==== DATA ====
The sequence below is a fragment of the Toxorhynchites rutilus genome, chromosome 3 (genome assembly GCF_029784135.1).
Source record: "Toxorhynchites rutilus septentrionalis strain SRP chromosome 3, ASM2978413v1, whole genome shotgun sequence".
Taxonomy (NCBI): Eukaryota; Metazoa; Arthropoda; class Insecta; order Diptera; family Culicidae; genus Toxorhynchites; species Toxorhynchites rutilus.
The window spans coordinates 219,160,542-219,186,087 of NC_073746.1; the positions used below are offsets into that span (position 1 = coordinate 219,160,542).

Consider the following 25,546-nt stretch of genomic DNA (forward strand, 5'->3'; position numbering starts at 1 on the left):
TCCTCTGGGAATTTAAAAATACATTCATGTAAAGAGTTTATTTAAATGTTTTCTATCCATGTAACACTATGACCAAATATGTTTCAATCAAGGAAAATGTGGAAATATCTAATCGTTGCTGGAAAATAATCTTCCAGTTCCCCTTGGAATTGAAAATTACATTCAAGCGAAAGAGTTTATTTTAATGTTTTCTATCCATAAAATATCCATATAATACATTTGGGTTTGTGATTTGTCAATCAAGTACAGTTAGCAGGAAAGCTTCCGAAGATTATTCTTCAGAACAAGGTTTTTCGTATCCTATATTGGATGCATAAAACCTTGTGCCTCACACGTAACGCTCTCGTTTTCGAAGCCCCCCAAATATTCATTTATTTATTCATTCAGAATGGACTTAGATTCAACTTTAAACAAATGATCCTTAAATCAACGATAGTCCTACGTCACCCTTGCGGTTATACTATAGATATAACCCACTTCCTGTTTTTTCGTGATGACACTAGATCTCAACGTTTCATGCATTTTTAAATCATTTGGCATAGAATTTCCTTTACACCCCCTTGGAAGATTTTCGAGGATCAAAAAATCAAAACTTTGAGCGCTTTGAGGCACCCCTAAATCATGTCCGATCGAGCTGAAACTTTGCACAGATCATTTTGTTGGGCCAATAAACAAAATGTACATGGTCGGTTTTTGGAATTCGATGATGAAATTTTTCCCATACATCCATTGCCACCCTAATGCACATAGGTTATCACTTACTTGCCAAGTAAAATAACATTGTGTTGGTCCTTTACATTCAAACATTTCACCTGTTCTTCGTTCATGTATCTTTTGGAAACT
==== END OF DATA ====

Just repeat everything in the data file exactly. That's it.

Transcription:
The sequence below is a fragment of the Toxorhynchites rutilus genome, chromosome 3 (genome assembly GCF_029784135.1).
Source record: "Toxorhynchites rutilus septentrionalis strain SRP chromosome 3, ASM2978413v1, whole genome shotgun sequence".
Taxonomy (NCBI): Eukaryota; Metazoa; Arthropoda; class Insecta; order Diptera; family Culicidae; genus Toxorhynchites; species Toxorhynchites rutilus.
The window spans coordinates 219,160,542-219,186,087 of NC_073746.1; the positions used below are offsets into that span (position 1 = coordinate 219,160,542).

Consider the following 25,546-nt stretch of genomic DNA (forward strand, 5'->3'; position numbering starts at 1 on the left):
TCCTCTGGGAATTTAAAAATACATTCATGTAAAGAGTTTATTTAAATGTTTTCTATCCATGTAACACTATGACCAAATATGTTTCAATCAAGGAAAATGTGGAAATATCTAATCGTTGCTGGAAAATAATCTTCCAGTTCCCCTTGGAATTGAAAATTACATTCAAGCGAAAGAGTTTATTTTAATGTTTTCTATCCATAAAATATCCATATAATACATTTGGGTTTGTGATTTGTCAATCAAGTACAGTTAGCAGGAAAGCTTCCGAAGATTATTCTTCAGAACAAGGTTTTTCGTATCCTATATTGGATGCATAAAACCTTGTGCCTCACACGTAACGCTCTCGTTTTCGAAGCCCCCCAAATATTCATTTATTTATTCATTCAGAATGGACTTAGATTCAACTTTAAACAAATGATCCTTAAATCAACGATAGTCCTACGTCACCCTTGCGGTTATACTATAGATATAACCCACTTCCTGTTTTTTCGTGATGACACTAGATCTCAACGTTTCATGCATTTTTAAATCATTTGGCATAGAATTTCCTTTACACCCCCTTGGAAGATTTTCGAGGATCAAAAAATCAAAACTTTGAGCGCTTTGAGGCACCCCTAAATCATGTCCGATCGAGCTGAAACTTTGCACAGATCATTTTGTTGGGCCAATAAACAAAATGTACATGGTCGGTTTTTGGAATTCGATGATGAAATTTTTCCCATACATCCATTGCCACCCTAATGCACATAGGTTATCACTTACTTGCCAAGTAAAATAACATTGTGTTGGTCCTTTACATTCAAACATTTCACCTGTTCTTCGTTCATGTATCTTTTGGAAACT